Context: Samsung SmartThings is a very famous smart home hub/cloud-based platform, this means that it is implemented both in the local smart hub and in the cloud server.

Question: Which technique (Port forwarding UPnP, hole punching, …) is implemented by this platform to allow users to control their home devices? How does it technically work?

  • 3
    We should not be doing your school research for you. What have you managed to find out for yourself before asking? – hardillb Jan 13 '18 at 22:05
  • 2
    Hi, thanks @hardillb.. for this question ? yes I did some researches especially in SmartThings' forum, and I didn't found the answer, and the same for all my previous questions – BiG_TooTh Jan 13 '18 at 22:25
  • 1
    Then buy one and do some network monitoring – hardillb Jan 13 '18 at 22:26
  • 2
    actually, I want to do that later, but I need first to find the security issues with smart home deployments independently from any specific platform – BiG_TooTh Jan 13 '18 at 22:30

Most of the devices connected to the SmartThings hub will not be IP devices, so they are not controlled directly via the cloud and the concepts of port forwarding and UPnP do not apply.

Instead, the devices connect to the SmartThings hub in whatever manner they can, and the hub acts as a proxy. The hub sends/receives a command to/from the cloud and translates that into something that can be communicated to the device. So the hub really is a protocol converter, rather than a network hub.

  • 1
    according to this topology, is the Device-to-Cloud/Cloud-to-Device the only communication type? I mean, is there direct D2D communication between different wireless devices, because to the best of my knowledge there is not! ... why using ZigBee, Z-Wave if their potential as mesh networks (enabling D2D) is not released. – BiG_TooTh Jan 29 '18 at 21:11
  • 1
    I'm suggesting this question if you have some answers: iot.stackexchange.com/questions/2596/… – BiG_TooTh Jan 29 '18 at 21:17
  • 2
    That's really another question. Given that you've asked 6 related questions in a short period of time, it might be worth giving your questions some more thought - otherwise you risk continuing to ask questions and not being able to make sense of the answer. Aurora0001 has already provided an excellent answer to your linked question and I can answer your latest one quite quickly: no, this answer does not exclude D2D or D2Hub2D. If Z-Wave devices want to talk directly to each other they can go right ahead. – Heath Raftery Jan 30 '18 at 9:18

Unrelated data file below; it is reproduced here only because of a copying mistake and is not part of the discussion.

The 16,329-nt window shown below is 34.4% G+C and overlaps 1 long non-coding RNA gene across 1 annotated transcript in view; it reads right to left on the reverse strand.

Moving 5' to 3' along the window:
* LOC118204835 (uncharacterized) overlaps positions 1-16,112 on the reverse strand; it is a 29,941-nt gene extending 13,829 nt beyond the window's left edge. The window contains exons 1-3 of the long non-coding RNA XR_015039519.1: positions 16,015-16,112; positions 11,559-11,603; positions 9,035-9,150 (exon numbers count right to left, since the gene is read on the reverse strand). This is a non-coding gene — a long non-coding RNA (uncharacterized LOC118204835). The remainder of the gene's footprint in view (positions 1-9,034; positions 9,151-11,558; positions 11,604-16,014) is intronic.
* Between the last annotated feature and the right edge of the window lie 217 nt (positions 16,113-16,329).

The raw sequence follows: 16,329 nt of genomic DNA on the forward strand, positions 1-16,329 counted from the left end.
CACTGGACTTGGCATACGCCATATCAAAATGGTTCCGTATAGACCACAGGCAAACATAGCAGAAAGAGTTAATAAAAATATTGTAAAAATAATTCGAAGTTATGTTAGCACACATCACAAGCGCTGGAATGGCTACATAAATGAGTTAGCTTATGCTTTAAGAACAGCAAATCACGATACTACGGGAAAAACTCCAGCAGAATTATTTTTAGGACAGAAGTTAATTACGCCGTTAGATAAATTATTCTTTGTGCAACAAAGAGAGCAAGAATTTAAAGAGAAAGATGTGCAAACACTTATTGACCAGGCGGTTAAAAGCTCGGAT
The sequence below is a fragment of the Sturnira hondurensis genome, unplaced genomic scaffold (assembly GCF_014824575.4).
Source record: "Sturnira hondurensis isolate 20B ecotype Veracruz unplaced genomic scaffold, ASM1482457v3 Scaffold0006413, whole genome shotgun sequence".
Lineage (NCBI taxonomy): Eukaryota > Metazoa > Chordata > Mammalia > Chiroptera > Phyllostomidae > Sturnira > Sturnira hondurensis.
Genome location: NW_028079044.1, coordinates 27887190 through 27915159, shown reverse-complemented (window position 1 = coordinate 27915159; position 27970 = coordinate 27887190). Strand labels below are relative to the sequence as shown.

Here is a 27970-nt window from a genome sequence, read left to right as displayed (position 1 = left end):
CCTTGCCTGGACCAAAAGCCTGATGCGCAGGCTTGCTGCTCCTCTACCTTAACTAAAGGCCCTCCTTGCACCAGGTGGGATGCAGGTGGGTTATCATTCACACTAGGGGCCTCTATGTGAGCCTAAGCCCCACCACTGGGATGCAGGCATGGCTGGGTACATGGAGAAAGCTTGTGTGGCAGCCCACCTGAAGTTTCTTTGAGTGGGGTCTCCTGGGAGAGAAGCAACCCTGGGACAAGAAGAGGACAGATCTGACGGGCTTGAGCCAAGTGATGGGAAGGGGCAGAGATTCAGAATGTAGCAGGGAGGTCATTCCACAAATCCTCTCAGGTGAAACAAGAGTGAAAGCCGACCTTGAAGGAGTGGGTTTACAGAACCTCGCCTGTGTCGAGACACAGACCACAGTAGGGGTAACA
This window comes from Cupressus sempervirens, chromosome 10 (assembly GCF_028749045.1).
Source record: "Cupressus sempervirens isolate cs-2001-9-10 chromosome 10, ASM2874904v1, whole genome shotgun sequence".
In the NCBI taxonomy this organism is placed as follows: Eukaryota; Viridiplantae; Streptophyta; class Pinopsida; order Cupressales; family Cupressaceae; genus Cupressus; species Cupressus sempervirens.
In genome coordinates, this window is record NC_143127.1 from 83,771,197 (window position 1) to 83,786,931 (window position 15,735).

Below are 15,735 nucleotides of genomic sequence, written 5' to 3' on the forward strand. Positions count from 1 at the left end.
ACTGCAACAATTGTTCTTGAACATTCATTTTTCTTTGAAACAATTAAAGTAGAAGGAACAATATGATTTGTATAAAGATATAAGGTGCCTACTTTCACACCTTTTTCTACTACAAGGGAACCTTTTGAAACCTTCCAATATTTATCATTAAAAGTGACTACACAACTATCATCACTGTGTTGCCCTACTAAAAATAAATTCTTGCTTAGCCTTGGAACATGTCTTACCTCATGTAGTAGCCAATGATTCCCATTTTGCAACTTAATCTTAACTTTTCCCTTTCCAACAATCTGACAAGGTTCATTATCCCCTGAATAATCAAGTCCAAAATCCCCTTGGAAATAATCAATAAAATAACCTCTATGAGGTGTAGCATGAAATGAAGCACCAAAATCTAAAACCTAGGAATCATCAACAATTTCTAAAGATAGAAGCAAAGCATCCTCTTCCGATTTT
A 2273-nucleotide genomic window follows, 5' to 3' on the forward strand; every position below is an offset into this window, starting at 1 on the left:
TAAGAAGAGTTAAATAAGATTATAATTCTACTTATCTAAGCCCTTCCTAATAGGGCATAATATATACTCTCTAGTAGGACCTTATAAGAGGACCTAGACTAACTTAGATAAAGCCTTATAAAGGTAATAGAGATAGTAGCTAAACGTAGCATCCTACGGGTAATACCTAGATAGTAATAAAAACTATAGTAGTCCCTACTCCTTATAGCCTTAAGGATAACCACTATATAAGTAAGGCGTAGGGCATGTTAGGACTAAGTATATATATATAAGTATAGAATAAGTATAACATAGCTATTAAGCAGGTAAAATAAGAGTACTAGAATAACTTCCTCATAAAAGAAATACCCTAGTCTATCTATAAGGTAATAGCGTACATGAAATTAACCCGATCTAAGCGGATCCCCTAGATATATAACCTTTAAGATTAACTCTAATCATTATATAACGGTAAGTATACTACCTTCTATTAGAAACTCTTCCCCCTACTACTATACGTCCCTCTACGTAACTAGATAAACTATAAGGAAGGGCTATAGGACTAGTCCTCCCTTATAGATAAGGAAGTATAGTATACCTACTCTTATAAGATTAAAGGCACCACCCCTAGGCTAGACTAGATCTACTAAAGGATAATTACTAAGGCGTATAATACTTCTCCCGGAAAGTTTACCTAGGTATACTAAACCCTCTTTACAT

The IoT device (e.g. wifi thermostat) usually connects/calls out to a central server, using your home ISP network, and keeps this connection alive 24/7 by sending combination of ACK & SYN packets every few seconds at the TCP level. The IP address of the central server is coded into the firmware of the IoT device. The upper-layer protocol (HTTP, SSH, custom made, etc.) and encryption vary between devices/companies. Alot use SSL TLS over port 443. If you port scanned the IoT device inside your local LAN, it would show no open ports (except for maybe an admin port/webpage to change settings) If you download a mobile app onto your smartphone to control this IoT device, that smartphone app calls into (sends commands to) the same central server, and that central server relays the command back to the IoT device. A similar & simple concept/technique with good documentation is called reverse SSH tunneling or reverse SSH port forwarding.

  • 1
    This works for an IP device (Wi-Fi Thermostat), but what about other non IP devices connected through the hub, how do they connect to the server, and how do they receive messages from it ? – BiG_TooTh Jan 21 '18 at 16:06

Your Answer

By clicking “Post Your Answer”, you agree to our terms of service, privacy policy and cookie policy

Not the answer you're looking for? Browse other questions tagged or ask your own question.